Kentucky Route Zero: Episode One Review
Kentucky Route Zero is the newest game to spawn from the recent explosion of Kickstarter. Players will encounter a variety of weird and quirky characters that are full of detail. Despite the fact that this is an independent affair, it feels like a big budget adventure game. The first episode of five is out now and the other four episodes will be released throughout 2013.
The first episode of Kentucky Route Zero is mainly used to set up the plot and the two main characters. You’ll primarily play as Conway, a deliveryman for an antique shop, who happens to be lost on the interstates of Kentucky. When he stops to ask for directions at Equus Oils, he’s informed that he must take the Kentucky Route Zero to get where he needs to go.
The developers at Cardboard Computer are weaving a tale of mystery that will have you questioning reality at every turn. At one point you’ll see ghosts in the dark decrepit basement of a gas station and at the next you’ll be takin’ a left up at that ol’ tree that’s always on fire.
The story is vague at first, but there’s something about the first episode that makes you want to know what happens next. The characters you’ll encounter are quirky and mysterious in all the right ways, almost forcing you to accompany Conway on his search for the entrance ramp to the elusive Route Zero. Adventure games have an unfortunate tendency to become boring after a while, but Kentucky Route Zero seldom does. The ending will leave you wanting more, which is good because it’s only the first of five episodes.
Gameplay is a standard point-and-click affair. Oddly though, the game ditches the traditional item based puzzles of most adventure games. This was a bold move on the developer’s part, but it worked for the best in the sense that the lack of said puzzles creates some flawless pacing. The two puzzles that do show up in the first episode are easy to solve and they both fall in line with the story very well. One has you simply turn on a switch, and the other asks you to operate a rail-car turntable. They’re fun and unobtrusive and I hope that the developers stick to this type of gameplay for future episodes.
Kentucky Route Zero has the player moving from location to location, broken up by engaging dialogue points. The interesting thing about the dialogue is that it gives you many options that make you feel like you’re shaping Conway to be your own character. For example, one character will ask Conway about his dog and you’ll have three options to choose from. One will say that the dog is a boy; one will say that the dog is a girl, and the other will say that the dog is just some dog. Right there you’re not only choosing gender, but you’re also setting up Conway as a caring and warm person, or a disengaged and cold individual.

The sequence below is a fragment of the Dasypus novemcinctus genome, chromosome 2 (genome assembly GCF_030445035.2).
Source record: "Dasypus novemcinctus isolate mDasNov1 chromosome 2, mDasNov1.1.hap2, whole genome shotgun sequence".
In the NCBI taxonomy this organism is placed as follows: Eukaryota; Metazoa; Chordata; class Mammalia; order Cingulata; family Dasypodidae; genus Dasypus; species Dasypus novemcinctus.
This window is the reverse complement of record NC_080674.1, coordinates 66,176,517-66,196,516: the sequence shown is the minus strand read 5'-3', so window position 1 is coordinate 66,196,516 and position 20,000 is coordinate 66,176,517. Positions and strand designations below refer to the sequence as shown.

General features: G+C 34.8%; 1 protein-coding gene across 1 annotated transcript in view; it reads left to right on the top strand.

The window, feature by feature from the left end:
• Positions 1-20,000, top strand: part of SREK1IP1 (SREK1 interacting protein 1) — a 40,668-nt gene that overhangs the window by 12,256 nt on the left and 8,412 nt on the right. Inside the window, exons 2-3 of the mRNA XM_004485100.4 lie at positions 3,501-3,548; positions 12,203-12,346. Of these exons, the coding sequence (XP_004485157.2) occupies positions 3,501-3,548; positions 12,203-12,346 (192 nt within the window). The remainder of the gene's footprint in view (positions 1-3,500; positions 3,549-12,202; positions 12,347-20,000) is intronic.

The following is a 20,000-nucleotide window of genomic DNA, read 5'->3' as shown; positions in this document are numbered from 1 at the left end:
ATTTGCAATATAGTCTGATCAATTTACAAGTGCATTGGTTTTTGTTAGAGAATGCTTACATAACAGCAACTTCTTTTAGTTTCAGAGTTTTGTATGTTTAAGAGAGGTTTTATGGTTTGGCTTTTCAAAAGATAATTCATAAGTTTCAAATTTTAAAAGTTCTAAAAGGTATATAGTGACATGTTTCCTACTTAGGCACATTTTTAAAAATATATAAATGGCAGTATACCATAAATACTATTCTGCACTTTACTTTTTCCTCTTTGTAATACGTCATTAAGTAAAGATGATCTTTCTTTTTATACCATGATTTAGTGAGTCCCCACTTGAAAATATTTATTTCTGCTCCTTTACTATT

Anyone who’s played an adventure game will feel right at home, and the hands off story based gameplay provides a good introduction for people who are making their first foray into the genre.
Visuals are undoubtedly the strongest feature in Kentucky Route Zero. The best way to describe them would be if last years’ Superbrothers Sword and Sworcery EP weren’t 8-bit. The art is truly unique and at its high points you’ll simply be blown away. It’s very sixties-esque and its overall style reminded me of 2012’s Alan Wake’s American Nightmare. It’s very eerie and if you play the game in the right setting, (i.e. a dark room while alone) each new locale will send chills down your spine.
The camera is a great compliment to the art style; it is always moving with Conway and it zooms and pans around the environment. At first glance each environment seems like a static picture, but the way that the camera moves truly brings it all to life. Hopefully the art holds up in future episodes. I wouldn’t worry about that, because of the overall consistency of the game’s mysterious beauty.
Much like the smash indie hit Hotline Miami, the soundtrack of Kentucky Route Zero is a critical piece of the puzzle. Most of the time you’ll be listening to an ominous electronic beat that does a superb job of setting the tone of the game. Occasionally, though you’ll hear some old style country music that, if you listen closely, opens up some of the story’s vaguer points. If you purchase the season pass, you’ll get the soundtrack for each episode as they become available. I highly recommend this purchasing option because it’s fun to listen to the soundtrack after you finish the first episode and it could help you understand the story more.
The first episode of Kentucky Route Zero hits all the bullet points necessary for setting up a great overarching story. Although the gameplay walks a thin line of becoming boring, the developers instill a sense of confidence that they know what they’re doing with this game. The graphics and soundtrack are rivaled by very few games and the end of the first episode will definitely leave you wanting more, which many would argue, is the point of any great episodic adventure.
Written by Guest Reviewer: RandomHero1270